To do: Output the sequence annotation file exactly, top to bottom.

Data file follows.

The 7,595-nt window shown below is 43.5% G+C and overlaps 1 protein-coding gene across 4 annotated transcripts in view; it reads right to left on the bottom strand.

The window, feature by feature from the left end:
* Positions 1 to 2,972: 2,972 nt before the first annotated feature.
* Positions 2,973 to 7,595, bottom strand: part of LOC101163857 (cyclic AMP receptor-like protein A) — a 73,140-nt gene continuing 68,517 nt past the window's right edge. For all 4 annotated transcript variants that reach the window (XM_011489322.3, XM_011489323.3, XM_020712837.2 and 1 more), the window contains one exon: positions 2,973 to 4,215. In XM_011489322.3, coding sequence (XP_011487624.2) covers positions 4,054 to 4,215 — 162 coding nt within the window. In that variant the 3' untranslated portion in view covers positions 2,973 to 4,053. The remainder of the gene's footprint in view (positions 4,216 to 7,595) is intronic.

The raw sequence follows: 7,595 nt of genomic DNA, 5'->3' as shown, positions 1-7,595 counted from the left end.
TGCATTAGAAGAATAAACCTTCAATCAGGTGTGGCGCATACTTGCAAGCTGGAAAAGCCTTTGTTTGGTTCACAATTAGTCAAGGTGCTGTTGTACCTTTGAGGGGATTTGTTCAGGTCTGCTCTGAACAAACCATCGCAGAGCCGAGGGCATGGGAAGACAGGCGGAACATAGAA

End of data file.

The 7,595-nt window shown below is 43.5% G+C and overlaps 1 protein-coding gene across 4 annotated transcripts in view; it reads right to left on the bottom strand.

The window, feature by feature from the left end:
* Positions 1 to 2,972: 2,972 nt before the first annotated feature.
* Positions 2,973 to 7,595, bottom strand: part of LOC101163857 (cyclic AMP receptor-like protein A) — a 73,140-nt gene continuing 68,517 nt past the window's right edge. For all 4 annotated transcript variants that reach the window (XM_011489322.3, XM_011489323.3, XM_020712837.2 and 1 more), the window contains one exon: positions 2,973 to 4,215. In XM_011489322.3, coding sequence (XP_011487624.2) covers positions 4,054 to 4,215 — 162 coding nt within the window. In that variant the 3' untranslated portion in view covers positions 2,973 to 4,053. The remainder of the gene's footprint in view (positions 4,216 to 7,595) is intronic.

The raw sequence follows: 7,595 nt of genomic DNA, 5'->3' as shown, positions 1-7,595 counted from the left end.
TGCATTAGAAGAATAAACCTTCAATCAGGTGTGGCGCATACTTGCAAGCTGGAAAAGCCTTTGTTTGGTTCACAATTAGTCAAGGTGCTGTTGTACCTTTGAGGGGATTTGTTCAGGTCTGCTCTGAACAAACCATCGCAGAGCCGAGGGCATGGGAAGACAGGCGGAACATAGAA